Mortgage Rates Rise; 1st Time in Nearly 3 Weeks

Mortgage rates rose very slightly today for the first time in 3 weeks.  The difference in rate sheets compared to Friday’s latest was minimal, and some lenders were actually slightly better today.  Despite the minimal rise, this technically ends an impressive streak of 13 straight days without moving higher.  The average 30yr fixed rate was 4.75% when the streak began and now stands at 4.25% (best-execution) for conforming, 30yr Fixed loans.  With the exception of Friday, today’s rate sheets are the best since June 19th for most lenders.

Financial markets began the week increasingly enthralled by the ‘Government Shutdown’ debate, though that’s still not much at all compared to mainstream media.  Even within financial markets, the ‘fixed-income’ sector containing the Mortgage-Backed-Securities that most directly affect mortgage rates was much less interested in political developments than the stock market. 

Rather than give the impression of being overly concerned by a potential shutdown, rates continue to suggest they’re waiting for input from important economic data in order to adjust expectations about Fed policy at the end of the month.  The most important event to take in will be the jobs report currently scheduled for Friday, though if a government shutdown isn’t averted tonight, that report may be delayed indefinitely (because it’s published by the Bureau of Labor Statistics–a government office).

 

Loan Originator Perspectives

“Rates seem to have found a comfortable range while we await jobs data at
the end of the week. Of course, the potential government shut down
could also impact rates, but most likely our wonderful politicians will
work out some kind of resolution before much damage is done. I continue
to advise clients to lock if within 15 days of closing. Longer term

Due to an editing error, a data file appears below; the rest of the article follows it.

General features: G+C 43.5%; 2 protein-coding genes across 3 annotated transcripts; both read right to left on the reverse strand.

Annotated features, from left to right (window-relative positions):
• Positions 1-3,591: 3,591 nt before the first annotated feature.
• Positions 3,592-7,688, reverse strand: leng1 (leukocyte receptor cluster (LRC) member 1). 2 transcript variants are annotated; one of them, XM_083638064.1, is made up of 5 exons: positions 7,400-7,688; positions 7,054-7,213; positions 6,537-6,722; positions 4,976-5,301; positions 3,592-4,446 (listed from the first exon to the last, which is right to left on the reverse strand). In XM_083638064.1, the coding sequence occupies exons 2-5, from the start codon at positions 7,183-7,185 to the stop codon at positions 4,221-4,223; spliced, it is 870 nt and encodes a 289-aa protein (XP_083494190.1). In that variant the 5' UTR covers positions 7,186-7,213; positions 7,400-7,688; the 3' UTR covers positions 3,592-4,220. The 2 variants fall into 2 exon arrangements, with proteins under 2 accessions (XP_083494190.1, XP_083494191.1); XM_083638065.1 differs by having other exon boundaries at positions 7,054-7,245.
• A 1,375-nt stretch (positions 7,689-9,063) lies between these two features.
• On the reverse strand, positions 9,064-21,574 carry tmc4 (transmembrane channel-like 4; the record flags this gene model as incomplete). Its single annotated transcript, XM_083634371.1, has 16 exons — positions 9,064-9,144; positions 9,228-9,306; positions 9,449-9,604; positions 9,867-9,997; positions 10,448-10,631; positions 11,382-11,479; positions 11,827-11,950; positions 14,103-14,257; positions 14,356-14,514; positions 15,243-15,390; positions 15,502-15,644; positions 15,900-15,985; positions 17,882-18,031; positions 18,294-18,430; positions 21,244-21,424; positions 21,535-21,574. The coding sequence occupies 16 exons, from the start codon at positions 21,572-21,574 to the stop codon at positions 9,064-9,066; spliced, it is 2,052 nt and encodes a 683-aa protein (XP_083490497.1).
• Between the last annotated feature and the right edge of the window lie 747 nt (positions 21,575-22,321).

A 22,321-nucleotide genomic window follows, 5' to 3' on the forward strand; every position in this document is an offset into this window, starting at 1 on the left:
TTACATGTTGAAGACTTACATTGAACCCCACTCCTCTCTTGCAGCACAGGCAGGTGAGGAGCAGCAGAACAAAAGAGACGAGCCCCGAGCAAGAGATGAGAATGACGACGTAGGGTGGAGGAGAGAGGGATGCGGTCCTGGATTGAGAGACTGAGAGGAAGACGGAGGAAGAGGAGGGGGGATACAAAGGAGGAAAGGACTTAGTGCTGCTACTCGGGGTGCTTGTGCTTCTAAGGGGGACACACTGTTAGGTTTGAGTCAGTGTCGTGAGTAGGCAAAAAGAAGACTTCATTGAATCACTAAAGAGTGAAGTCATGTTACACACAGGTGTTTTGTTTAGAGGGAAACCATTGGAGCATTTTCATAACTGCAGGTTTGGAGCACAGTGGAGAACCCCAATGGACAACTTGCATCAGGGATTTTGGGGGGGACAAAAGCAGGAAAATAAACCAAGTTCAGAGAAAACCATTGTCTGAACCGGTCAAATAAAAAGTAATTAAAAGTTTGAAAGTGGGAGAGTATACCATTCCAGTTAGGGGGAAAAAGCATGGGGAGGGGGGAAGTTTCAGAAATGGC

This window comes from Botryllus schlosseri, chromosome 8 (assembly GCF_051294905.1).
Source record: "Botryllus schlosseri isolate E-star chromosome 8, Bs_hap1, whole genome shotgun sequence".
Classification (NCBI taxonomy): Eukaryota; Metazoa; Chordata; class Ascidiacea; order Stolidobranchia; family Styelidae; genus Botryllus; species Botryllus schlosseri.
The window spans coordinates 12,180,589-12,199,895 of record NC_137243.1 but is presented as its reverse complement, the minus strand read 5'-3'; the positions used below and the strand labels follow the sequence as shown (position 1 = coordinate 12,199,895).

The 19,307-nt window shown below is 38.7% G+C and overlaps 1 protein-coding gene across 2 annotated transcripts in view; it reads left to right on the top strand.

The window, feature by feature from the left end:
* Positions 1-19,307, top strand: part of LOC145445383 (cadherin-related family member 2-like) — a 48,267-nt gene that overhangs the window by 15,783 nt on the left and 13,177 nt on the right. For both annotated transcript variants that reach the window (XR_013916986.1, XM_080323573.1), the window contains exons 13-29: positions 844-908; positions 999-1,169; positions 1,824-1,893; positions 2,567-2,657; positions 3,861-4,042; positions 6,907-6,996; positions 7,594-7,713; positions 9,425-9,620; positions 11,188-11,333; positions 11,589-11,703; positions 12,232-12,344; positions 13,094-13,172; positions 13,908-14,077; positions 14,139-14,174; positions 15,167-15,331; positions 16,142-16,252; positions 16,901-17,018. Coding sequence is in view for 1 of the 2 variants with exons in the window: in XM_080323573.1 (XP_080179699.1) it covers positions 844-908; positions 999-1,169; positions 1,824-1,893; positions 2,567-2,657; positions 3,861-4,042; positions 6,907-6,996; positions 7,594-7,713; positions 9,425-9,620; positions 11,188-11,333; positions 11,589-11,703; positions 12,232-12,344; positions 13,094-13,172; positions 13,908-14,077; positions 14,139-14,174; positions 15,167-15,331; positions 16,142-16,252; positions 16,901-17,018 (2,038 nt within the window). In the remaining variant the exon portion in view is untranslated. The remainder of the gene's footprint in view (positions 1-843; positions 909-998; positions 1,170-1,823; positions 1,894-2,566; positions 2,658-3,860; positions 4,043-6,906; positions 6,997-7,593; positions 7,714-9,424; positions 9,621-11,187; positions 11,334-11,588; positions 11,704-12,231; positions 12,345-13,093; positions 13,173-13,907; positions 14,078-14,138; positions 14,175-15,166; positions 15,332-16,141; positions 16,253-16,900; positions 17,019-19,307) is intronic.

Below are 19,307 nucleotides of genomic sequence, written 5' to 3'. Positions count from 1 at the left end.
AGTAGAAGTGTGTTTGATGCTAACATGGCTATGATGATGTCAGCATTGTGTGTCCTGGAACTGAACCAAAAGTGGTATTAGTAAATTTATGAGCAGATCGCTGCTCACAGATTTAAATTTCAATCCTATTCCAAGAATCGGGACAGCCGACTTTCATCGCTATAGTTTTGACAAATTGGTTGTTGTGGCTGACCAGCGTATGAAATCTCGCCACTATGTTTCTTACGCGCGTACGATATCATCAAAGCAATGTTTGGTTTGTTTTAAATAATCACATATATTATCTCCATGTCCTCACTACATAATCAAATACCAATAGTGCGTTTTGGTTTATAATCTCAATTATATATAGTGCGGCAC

locks should also consider locking as that would completely rule out
being caught on the wrong side if we get some positive news, but I think
floating overnight does not carry much risk but not sure if there would
be much to gain. It will take a weak jobs report on Friday for us to
see rates move in a sizable way.” –Victor Burek, Open Mortgage

“Rates remain close to Friday’s. All eyes are on our govt right now, wondering if an actual shutdown will occur. Lock it if you like it.” –Bob Van Gilder, Finance One Mortgage

“Political uncertainty can boost MBS demand, and market gained slightly
as DC drama unfolded today. Ironic that fiscal dysfunction can help
rates, but we’ll take it. With rates nearing three month lows, it’s
tempting to lock in price gains, but floating remains a viable option,
IF borrowers are working with an accessible, MBS informed loan officer.” –Ted Rood, Senior Originator, Wintrust Mortgage

 

Today’s Best-Execution Rates

  • 30YR FIXED – 4.25%
  • FHA/VA – 4.0-4.25%
  • 15 YEAR FIXED –  3.375-3.5%
  • 5 YEAR ARMS –  3.0-3.50% depending on the lender


Ongoing Lock/Float Considerations

  • Uncertainty over the Fed’s bond-buying plans is causing immense volatility in rates markets and generally leading rates quickly higher 
  • Expectations for “tapering” (a reduction in “QE3” asset purchases) mounted over the summer and September 18th was seen as the most likely day for a potential tapering announcement
  • But the Fed decided to keep a change in QE amounts on hold until the economy could more convincingly show that rising rates (which had been rising because markets expected the Fed to taper!) wouldn’t be too big an impediment to further improvement. 
  • That’s resulted in the first meaningful “pause” in the “rising rate environment” since it began in earnest in May, 2013.   This won’t necessarily be an ongoing move in the other direction, and we’re nowhere near May’s rates yet, but it’s a good opportunity to get back in the market if rising rates pushed you out sometime between now and then.
  • The extent to which that remains true relies on incoming economic data.  Strong data will increase the speculation that the next Fed meeting will contain a reduction in purchases
  • (As always, please keep in mind that our Best-Execution rate always pertains to a completely ideal scenario.  There are many reasons a quoted rate may differ from our average rates, and in those cases, assuming you’re following along on a day to day basis, simply use the Best-Ex levels we quote as a baseline to track potential movement in your quoted rate).

Article source: http://www.mortgagenewsdaily.com/consumer_rates/326062.aspx

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